Imágenes de páginas

Go! and pretend your family is young;
Nor own your fathers have been fools so long.
What can ennoble sots, or slaves, or cowards ;
Alas! not all the blood of all the Howards :

Loof next on greatness. Say where greatness lies ?
Where, but among the heroes and the wise.
Heroes are all the same, it is agreed,
From Macedonia's madman to the Swede.
Tie whole strange purpose of their lives, to find,
Or make-an enemy of all mankind.
Not one looks backward; onward still he goes ;
Yet ne'er looks forward father than his nose.
No less alike the politic and wise
All sly, slow things, with circumspective eyes :
Men in their loose unguarded hours they take;
Not that themselves are wise ; but others weak,
Bat grant that those can conquer; these can cheat;
'Tis phrase absurd to call a villain great:
Who wickedly is wise, or madly brave,
Is but the more a fool, the more a koave.
Whọ noble ends by noble means obtains,
Or, falling, smiles in exile, or in chains.
Like good Aurelius let him reign; or bleed
Like Socrates ; that man is great indeed!
What's fame? a fancy'd life in others breath;
A thing beyond us, even before our death.
Just what you hear's your own; and what's unknown
The same tiny lord) if Tully's or your own.
All that we feel of it, begins and ends
In the small circle of our foes and friends,
To all besides as much an empty shade,
An Eugene living, as a Cæsar dead;
Alike, or wheff of where they shone or shine,
Or on the Rubicon, or on the Rhine.
A wit's a feather, and a chief's a rod;
An honest man's the noblest work of God:
Fame, but from deatti a villain's name can save,
As justice tears his body from the grave.
When what t'oblivion better were consign'd,
15 hung on high to poison half mankind,
All fame is foreign, but of true desert,
Plays round the head; but comes not to the hear.

One self approving hour whole years outweighs
Of stupid starers, and of loud hazzas ;
And more true joy, Marcellus exild feels,
Than Cæsar with a senate at bis heels,
In parts superior what advantage lies;
Tell (for you can what is it to be wise?
"Tis but to know, how little can be known:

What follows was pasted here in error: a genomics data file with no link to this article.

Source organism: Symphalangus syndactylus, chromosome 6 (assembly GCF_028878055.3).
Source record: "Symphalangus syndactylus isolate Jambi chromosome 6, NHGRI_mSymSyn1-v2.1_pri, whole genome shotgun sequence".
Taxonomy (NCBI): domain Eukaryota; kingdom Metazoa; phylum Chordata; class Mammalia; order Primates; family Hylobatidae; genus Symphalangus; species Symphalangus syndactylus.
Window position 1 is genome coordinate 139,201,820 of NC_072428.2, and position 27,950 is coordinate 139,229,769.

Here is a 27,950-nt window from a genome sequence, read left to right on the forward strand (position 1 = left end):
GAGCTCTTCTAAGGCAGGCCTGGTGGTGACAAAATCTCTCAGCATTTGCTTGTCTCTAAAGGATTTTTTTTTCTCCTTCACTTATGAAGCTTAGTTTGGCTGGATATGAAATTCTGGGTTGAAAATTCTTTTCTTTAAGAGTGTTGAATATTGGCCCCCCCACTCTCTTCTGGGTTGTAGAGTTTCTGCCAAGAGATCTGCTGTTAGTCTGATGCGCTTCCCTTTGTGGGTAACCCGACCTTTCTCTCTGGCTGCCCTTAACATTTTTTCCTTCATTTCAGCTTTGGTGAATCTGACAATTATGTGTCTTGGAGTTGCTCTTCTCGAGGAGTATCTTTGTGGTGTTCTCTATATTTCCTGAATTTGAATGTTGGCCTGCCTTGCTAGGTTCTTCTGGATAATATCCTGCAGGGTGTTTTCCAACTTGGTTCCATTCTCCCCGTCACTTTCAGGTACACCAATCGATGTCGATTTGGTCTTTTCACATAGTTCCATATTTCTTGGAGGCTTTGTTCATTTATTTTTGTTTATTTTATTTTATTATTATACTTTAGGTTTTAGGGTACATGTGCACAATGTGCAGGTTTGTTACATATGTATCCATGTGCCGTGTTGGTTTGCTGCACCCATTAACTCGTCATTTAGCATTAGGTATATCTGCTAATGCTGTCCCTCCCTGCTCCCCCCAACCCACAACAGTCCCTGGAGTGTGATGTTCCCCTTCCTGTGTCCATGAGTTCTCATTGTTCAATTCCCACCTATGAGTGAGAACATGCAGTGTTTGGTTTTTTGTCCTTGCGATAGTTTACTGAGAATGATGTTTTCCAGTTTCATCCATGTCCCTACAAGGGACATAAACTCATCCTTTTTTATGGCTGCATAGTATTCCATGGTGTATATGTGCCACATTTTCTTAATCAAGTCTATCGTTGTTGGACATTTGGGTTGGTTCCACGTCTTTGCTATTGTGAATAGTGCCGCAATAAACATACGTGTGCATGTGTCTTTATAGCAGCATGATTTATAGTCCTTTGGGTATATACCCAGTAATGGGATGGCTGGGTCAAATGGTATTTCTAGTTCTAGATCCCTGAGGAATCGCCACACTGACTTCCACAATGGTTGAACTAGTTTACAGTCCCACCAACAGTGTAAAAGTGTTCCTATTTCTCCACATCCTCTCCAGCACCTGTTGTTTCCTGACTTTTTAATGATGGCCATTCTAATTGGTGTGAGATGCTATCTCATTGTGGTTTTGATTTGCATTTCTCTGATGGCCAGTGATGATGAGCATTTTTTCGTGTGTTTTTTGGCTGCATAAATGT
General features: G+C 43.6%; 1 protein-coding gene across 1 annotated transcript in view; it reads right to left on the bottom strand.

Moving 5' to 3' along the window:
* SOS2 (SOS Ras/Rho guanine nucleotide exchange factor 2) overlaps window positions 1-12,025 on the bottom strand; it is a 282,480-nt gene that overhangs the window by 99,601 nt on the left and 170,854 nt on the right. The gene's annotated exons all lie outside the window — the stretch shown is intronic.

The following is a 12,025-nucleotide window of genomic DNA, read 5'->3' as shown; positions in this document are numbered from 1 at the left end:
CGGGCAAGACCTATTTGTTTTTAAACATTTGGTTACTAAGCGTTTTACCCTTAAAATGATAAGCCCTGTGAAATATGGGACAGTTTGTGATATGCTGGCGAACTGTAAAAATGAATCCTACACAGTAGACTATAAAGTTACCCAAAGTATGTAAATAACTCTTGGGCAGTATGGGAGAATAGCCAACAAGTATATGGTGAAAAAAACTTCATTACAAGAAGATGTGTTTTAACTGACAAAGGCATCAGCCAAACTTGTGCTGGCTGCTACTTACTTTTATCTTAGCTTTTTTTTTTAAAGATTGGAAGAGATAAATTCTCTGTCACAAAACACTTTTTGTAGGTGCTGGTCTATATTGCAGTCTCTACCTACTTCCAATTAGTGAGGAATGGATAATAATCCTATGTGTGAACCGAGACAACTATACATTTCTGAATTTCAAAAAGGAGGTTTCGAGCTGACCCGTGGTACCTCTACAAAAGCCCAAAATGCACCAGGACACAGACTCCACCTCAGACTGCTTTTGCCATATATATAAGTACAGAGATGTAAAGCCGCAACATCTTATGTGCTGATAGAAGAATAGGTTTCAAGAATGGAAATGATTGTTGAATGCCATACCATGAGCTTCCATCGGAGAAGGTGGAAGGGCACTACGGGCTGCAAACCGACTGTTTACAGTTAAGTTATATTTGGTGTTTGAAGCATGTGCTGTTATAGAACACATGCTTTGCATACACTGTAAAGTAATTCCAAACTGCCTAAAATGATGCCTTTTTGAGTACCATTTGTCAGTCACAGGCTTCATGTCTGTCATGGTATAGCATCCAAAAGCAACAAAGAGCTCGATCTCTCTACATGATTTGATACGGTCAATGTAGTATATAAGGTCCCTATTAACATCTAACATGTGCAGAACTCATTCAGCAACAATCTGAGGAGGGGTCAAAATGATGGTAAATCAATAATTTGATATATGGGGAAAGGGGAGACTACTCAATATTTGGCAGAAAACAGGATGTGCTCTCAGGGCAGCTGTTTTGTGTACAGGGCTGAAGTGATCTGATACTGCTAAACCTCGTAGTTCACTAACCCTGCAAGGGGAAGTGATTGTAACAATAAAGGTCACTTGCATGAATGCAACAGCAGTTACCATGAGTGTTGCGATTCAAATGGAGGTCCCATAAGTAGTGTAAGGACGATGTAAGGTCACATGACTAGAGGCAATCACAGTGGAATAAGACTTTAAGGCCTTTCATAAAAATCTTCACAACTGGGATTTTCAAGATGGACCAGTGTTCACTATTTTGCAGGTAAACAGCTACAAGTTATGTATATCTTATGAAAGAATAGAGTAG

To see all others' faults and feel our own :
Condem'd in business or in arts to drudge,
Without a second, and without a judge.
Truths would you leach, to save a sinking land,
All fear, none aid you: and few understand.
Painful pre-eminence! yourself to view
Above life's weakness, and its comforts too.
Bring then these blessings to a strict account,
Make fair deductions; see to what they 'mount.
How much of other each is sure to cost
How each for other oft is wholly lost;
How inconsistent greater gools with these ;
How sometimes life is risk'd, and always ease;
Think; and if still such things thy envy call,
Say, would'st thou be the man to whom they fall ?
To sigb for ribbands if thou art so silly,
Mark how they grace Lord Umbra, or Sir Billy:
Is yellow dirt the passion of thy life?
Look but on Gripus or on Gripus' wife.
If parts allure shee, think how Bacon shind,
The wisest, brightest-meanest of mankind;
Or ravish'd with the whistling of a name,
See Cromwell damn'd to everlasting fame; }
If all united thy ambition call,
From ancient story learn to scorn them all.

[ocr errors]

'IS from high life, high characters are drawn;

A saint in crape is twice a saint in lawn ;
A judge is just; a chanc'lor juster still;
A gownman learn'd; a bishop-what you will ;
Wise, if a minister; but if a king,
More wise, more just, more learn'd, more every thing
'Tis education forms the common mind;
Just as the twig is bent, the tree's inclin'd,

Boastful and rough, your first son is a squire :
The next a tradesman meek and much a liar:
Tom struts a soldier, open, bold and brave,
Will sneeks a scriv ner; and exceeding knave,
Is he à churchman? Then he's fond of power;
A quaker ? sly; A Presbyterian ? sour;
A smart free thinker? All things in an hour.

Manners with fortunes, bumors turn with climes, i
Tenets with books, and principles with times.
Search them to ruling passion. There alone,
The wild are constant and the curning known." -

The WORLD compared to a Stags. ALA

LL the world's a stage;